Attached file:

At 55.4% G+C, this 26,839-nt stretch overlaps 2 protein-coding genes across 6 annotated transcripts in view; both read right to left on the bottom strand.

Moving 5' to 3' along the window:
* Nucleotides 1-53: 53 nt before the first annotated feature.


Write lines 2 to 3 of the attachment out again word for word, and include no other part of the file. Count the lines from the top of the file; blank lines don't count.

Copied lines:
Moving 5' to 3' along the window:
* Nucleotides 1-53: 53 nt before the first annotated feature.